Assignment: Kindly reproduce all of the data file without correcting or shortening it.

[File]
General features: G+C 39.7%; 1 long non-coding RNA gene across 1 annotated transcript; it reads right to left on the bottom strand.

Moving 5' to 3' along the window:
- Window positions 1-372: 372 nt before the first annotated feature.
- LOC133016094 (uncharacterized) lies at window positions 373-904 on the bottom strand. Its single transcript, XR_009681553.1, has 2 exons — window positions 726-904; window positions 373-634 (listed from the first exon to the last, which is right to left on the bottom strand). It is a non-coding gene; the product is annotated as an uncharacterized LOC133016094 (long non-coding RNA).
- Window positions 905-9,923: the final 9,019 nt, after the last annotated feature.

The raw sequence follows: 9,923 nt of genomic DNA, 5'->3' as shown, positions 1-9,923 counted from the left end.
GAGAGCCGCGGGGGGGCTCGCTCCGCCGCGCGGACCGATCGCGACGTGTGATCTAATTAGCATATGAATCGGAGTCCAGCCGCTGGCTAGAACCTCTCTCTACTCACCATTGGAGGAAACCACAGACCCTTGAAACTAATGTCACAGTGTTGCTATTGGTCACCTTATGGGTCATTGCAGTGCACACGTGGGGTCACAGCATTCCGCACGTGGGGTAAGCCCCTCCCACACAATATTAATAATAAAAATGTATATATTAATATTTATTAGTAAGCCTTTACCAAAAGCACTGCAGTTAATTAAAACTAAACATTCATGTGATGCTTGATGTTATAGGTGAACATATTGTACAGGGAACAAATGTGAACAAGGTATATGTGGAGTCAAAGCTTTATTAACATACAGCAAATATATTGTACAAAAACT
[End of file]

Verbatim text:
General features: G+C 39.7%; 1 long non-coding RNA gene across 1 annotated transcript; it reads right to left on the bottom strand.

Moving 5' to 3' along the window:
- Window positions 1-372: 372 nt before the first annotated feature.
- LOC133016094 (uncharacterized) lies at window positions 373-904 on the bottom strand. Its single transcript, XR_009681553.1, has 2 exons — window positions 726-904; window positions 373-634 (listed from the first exon to the last, which is right to left on the bottom strand). It is a non-coding gene; the product is annotated as an uncharacterized LOC133016094 (long non-coding RNA).
- Window positions 905-9,923: the final 9,019 nt, after the last annotated feature.

The raw sequence follows: 9,923 nt of genomic DNA, 5'->3' as shown, positions 1-9,923 counted from the left end.
GAGAGCCGCGGGGGGGCTCGCTCCGCCGCGCGGACCGATCGCGACGTGTGATCTAATTAGCATATGAATCGGAGTCCAGCCGCTGGCTAGAACCTCTCTCTACTCACCATTGGAGGAAACCACAGACCCTTGAAACTAATGTCACAGTGTTGCTATTGGTCACCTTATGGGTCATTGCAGTGCACACGTGGGGTCACAGCATTCCGCACGTGGGGTAAGCCCCTCCCACACAATATTAATAATAAAAATGTATATATTAATATTTATTAGTAAGCCTTTACCAAAAGCACTGCAGTTAATTAAAACTAAACATTCATGTGATGCTTGATGTTATAGGTGAACATATTGTACAGGGAACAAATGTGAACAAGGTATATGTGGAGTCAAAGCTTTATTAACATACAGCAAATATATTGTACAAAAACT